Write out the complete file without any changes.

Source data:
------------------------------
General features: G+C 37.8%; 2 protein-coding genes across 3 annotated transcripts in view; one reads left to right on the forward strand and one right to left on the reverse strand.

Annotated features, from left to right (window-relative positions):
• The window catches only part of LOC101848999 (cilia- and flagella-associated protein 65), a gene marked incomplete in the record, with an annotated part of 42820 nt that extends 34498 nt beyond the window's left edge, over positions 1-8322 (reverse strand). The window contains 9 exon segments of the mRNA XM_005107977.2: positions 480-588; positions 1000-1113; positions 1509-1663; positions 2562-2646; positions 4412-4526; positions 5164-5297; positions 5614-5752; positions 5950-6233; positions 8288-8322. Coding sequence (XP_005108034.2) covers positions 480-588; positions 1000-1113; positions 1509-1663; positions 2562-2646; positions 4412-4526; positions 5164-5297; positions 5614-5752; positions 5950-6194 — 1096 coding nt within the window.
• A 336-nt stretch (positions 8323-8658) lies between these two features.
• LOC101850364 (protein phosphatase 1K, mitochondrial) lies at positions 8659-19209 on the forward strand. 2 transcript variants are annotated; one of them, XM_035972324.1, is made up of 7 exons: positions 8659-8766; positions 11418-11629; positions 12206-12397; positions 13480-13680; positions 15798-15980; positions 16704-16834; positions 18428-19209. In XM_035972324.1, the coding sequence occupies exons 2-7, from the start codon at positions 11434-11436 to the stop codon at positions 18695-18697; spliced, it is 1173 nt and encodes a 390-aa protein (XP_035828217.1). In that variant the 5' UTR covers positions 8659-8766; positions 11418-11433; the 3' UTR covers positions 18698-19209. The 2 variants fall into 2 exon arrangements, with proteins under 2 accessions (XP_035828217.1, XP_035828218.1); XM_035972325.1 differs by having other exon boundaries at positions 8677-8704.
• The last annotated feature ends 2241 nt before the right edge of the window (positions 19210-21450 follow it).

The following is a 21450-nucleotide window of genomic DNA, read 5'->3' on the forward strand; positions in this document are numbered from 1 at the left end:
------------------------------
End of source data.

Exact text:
General features: G+C 37.8%; 2 protein-coding genes across 3 annotated transcripts in view; one reads left to right on the forward strand and one right to left on the reverse strand.

Annotated features, from left to right (window-relative positions):
• The window catches only part of LOC101848999 (cilia- and flagella-associated protein 65), a gene marked incomplete in the record, with an annotated part of 42820 nt that extends 34498 nt beyond the window's left edge, over positions 1-8322 (reverse strand). The window contains 9 exon segments of the mRNA XM_005107977.2: positions 480-588; positions 1000-1113; positions 1509-1663; positions 2562-2646; positions 4412-4526; positions 5164-5297; positions 5614-5752; positions 5950-6233; positions 8288-8322. Coding sequence (XP_005108034.2) covers positions 480-588; positions 1000-1113; positions 1509-1663; positions 2562-2646; positions 4412-4526; positions 5164-5297; positions 5614-5752; positions 5950-6194 — 1096 coding nt within the window.
• A 336-nt stretch (positions 8323-8658) lies between these two features.
• LOC101850364 (protein phosphatase 1K, mitochondrial) lies at positions 8659-19209 on the forward strand. 2 transcript variants are annotated; one of them, XM_035972324.1, is made up of 7 exons: positions 8659-8766; positions 11418-11629; positions 12206-12397; positions 13480-13680; positions 15798-15980; positions 16704-16834; positions 18428-19209. In XM_035972324.1, the coding sequence occupies exons 2-7, from the start codon at positions 11434-11436 to the stop codon at positions 18695-18697; spliced, it is 1173 nt and encodes a 390-aa protein (XP_035828217.1). In that variant the 5' UTR covers positions 8659-8766; positions 11418-11433; the 3' UTR covers positions 18698-19209. The 2 variants fall into 2 exon arrangements, with proteins under 2 accessions (XP_035828217.1, XP_035828218.1); XM_035972325.1 differs by having other exon boundaries at positions 8677-8704.
• The last annotated feature ends 2241 nt before the right edge of the window (positions 19210-21450 follow it).

The following is a 21450-nucleotide window of genomic DNA, read 5'->3' on the forward strand; positions in this document are numbered from 1 at the left end: